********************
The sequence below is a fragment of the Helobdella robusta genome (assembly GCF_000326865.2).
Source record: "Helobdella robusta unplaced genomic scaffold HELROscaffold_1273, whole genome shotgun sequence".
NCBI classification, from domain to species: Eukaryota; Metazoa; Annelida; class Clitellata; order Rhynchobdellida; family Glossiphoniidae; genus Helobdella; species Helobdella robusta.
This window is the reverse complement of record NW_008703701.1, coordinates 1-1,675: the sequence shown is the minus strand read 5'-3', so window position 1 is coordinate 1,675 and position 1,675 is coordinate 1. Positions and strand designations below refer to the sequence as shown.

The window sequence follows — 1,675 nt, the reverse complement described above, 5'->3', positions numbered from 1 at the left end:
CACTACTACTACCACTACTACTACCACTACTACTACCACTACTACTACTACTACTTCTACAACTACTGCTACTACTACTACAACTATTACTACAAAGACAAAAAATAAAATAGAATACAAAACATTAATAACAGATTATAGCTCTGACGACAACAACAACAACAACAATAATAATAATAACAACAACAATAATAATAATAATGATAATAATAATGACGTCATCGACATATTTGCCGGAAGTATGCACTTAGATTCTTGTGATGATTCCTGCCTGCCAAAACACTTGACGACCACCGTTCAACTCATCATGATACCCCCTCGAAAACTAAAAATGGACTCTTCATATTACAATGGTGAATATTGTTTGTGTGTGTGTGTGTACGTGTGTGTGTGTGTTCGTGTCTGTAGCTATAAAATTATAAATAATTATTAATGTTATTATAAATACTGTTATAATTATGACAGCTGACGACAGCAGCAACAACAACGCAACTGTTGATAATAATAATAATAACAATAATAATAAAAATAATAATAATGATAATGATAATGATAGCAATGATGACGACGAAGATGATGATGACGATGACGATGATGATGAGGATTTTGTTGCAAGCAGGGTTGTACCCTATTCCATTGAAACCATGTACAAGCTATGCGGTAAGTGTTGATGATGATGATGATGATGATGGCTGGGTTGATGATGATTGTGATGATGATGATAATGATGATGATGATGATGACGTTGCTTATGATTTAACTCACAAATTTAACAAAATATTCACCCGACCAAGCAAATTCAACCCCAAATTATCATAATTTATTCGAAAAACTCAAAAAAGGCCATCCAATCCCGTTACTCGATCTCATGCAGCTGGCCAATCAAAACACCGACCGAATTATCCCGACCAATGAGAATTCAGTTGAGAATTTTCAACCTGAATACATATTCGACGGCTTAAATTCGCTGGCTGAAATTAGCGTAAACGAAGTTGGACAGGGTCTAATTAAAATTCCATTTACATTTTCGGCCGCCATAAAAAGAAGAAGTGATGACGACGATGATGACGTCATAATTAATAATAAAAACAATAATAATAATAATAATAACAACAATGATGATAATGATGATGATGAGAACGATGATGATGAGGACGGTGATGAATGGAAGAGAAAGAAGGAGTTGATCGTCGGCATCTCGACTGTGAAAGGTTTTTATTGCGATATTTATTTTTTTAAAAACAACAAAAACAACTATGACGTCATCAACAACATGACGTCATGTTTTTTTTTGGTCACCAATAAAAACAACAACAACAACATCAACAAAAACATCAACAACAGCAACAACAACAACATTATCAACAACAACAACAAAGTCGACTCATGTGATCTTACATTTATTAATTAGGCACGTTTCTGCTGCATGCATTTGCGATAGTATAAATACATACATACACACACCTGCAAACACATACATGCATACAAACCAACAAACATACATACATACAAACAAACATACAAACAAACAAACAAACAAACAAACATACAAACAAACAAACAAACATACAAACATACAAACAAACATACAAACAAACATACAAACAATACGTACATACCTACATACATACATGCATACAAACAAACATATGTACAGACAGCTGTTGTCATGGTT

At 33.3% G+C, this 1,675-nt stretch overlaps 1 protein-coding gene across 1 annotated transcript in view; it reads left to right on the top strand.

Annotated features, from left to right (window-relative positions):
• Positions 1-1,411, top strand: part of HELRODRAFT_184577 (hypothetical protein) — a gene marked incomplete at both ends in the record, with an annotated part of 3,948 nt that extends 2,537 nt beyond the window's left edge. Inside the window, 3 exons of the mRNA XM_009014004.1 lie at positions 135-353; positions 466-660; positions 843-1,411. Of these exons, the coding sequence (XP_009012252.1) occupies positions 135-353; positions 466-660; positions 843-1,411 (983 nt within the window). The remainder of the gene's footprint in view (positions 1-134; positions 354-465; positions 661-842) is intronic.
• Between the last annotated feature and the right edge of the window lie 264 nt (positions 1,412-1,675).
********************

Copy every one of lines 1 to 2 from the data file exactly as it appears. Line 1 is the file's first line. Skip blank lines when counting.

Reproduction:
The sequence below is a fragment of the Helobdella robusta genome (assembly GCF_000326865.2).
Source record: "Helobdella robusta unplaced genomic scaffold HELROscaffold_1273, whole genome shotgun sequence".